Why do so many people object to burning fossil fuels? And why are those same people excited about solar and other forms of renewable energy? I wanted answers to these questions, so I did some research, then interviewed several people well versed with the subject.
On the website, https://rgsenergy.com/home-solar/solar-vs-traditional-power/,it states that fossil fuels can only produce electricity by being burned.:
|Burning them creates unwanted byproducts that can create air and water pollution and release huge amounts of greenhouse gasses into the atmosphere. When in use, solar panels produce power without waste or emissions, and do so through a natural process called photovoltaics.|
Alex Lola, a Philadelphia organizer of Penn Environment, whose responsibilities include working across Pennsylvania to protect clean air, clean water, and open space, has been passionate about renewable energy since childhood.
“I grew up in Brooklyn near the Gowanus Canal,” said Lola. “I used to walk past it every day to school and I smelled it from half a mile away.”
He went on to study climate change, and renewable energy. According to Lola, Pennsylvania does not yet have statewide policies that support solar energy.
Todd Baylson, who does business development and policy work for Solar States, a Philadelphia based solar installation and educational company, said that other states such as New Jersey are far ahead of Pennsylvania in terms of solar energy technology.
“The solar industry has grown a lot, but it still has feast or famine cycles,” said Baylson. “We want it to continue to grow.”
Why is Pennsylvania behind other states?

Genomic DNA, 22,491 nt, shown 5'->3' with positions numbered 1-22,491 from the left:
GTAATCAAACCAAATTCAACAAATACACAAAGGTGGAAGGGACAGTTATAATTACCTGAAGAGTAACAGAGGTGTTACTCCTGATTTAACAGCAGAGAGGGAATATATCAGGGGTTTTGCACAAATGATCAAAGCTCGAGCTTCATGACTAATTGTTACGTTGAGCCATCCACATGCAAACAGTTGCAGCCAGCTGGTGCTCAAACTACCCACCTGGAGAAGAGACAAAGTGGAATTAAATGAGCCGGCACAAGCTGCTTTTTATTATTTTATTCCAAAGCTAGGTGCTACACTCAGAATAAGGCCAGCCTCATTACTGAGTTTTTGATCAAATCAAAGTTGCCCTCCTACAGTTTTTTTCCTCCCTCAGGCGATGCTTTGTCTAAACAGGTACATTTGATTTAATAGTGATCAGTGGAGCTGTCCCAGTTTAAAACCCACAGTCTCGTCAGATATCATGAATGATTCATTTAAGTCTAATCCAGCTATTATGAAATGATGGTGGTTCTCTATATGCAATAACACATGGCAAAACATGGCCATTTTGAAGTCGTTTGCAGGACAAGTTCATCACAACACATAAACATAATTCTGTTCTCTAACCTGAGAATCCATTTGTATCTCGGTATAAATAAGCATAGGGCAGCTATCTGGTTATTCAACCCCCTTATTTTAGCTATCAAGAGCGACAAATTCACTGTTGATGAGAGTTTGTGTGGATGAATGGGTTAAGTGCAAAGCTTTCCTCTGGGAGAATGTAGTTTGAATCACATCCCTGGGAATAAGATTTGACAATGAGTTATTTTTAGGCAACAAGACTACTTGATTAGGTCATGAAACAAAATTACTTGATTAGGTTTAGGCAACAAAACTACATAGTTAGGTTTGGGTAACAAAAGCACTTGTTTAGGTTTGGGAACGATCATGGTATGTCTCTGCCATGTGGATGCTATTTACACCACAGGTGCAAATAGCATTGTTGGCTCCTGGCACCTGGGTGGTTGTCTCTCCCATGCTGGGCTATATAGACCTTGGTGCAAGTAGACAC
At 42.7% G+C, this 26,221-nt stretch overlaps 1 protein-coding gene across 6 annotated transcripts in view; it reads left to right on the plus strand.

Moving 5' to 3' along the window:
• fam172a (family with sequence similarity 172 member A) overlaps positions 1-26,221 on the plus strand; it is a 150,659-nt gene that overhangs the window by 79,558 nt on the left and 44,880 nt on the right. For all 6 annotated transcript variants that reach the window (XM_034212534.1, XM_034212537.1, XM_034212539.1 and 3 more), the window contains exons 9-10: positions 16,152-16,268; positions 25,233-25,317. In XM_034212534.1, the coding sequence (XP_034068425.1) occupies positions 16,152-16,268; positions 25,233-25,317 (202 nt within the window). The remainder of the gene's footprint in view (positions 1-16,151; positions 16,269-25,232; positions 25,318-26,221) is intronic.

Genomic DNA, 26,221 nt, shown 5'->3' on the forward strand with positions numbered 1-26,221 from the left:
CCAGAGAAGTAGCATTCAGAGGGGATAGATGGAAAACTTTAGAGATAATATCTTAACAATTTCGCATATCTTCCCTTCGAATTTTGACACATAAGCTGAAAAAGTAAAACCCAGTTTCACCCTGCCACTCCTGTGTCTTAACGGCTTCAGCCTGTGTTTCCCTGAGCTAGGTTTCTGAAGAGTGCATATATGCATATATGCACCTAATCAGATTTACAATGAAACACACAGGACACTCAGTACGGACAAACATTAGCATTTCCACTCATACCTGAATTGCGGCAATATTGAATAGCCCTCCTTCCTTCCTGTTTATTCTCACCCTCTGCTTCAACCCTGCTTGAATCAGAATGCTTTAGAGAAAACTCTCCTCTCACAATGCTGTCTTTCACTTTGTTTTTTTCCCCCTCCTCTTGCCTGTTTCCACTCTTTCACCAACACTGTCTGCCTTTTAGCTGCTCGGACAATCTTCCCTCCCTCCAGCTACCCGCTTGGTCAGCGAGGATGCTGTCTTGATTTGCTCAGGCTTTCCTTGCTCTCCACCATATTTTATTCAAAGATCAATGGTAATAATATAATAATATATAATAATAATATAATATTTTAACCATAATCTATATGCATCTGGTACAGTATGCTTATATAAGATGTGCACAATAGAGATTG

According to energy engineer Mark Connolly, in Pennsylvania the upfront cost of using regular energy/natural gasses is quite low. Moreover, unlike many states, Pennsylvania provides fewer incentives to go solar.
“There is a massive supply of energy over production in Pennsylvania, and because we are in a deregulated market and, because we have a phenomenal fracking industry which produces unbelievably cheap gas, that gas is now the choice for the production of energy and electricity,” said Connolly.
Connolly believes that Pennsylvania can attract investors to develop solar infrastructure, but the incentives are not there. Connolly said:
“If you look at it from a completely different point of view, you say, ‘I’m an investor and I have one dollar. Where do I want to spend it in investing in solar?’ You go to a state that gives you an incentive to want to spend that dollar there. Pennsylvania doesn’t have the incentives because number one, very low energy prices. Number two, very low solar renewable energy credits. … The major incentive that is used around the country is solar renewable energy credits. The way that the market is structured, the PUC instructs the utilities to purchase a certain amount of solar energy. In Pennsylvania, that’s only one half of one percent of the total energy produced.”He added that the way that the utility company purchases solar is not directly. “It purchases that generation by providing solar renewable energy credits (S-REC). In Pennsylvania, we have an S-REC market that’s worth about $40 dollars. In New Jersey, their S-REC market is much bigger with $160.00. Other states have different approaches to this, but basically the S-REC market is the thing that most people say are driving the incentive investment.”
Looking at costs
According to one solar energy enthusiast, Alan Wright:
“If you ignore the uncalculated costs, like the health and environmental impacts, natural gas looks cheap. These costs, what economists call externalities, are the hidden price of burning any fossil fuel. That cost gets picked up by those communities who suffer illnesses caused by pollution, or by those whose homes burn or are flooded from climate change, while the oil and gas industry dance to the bank.”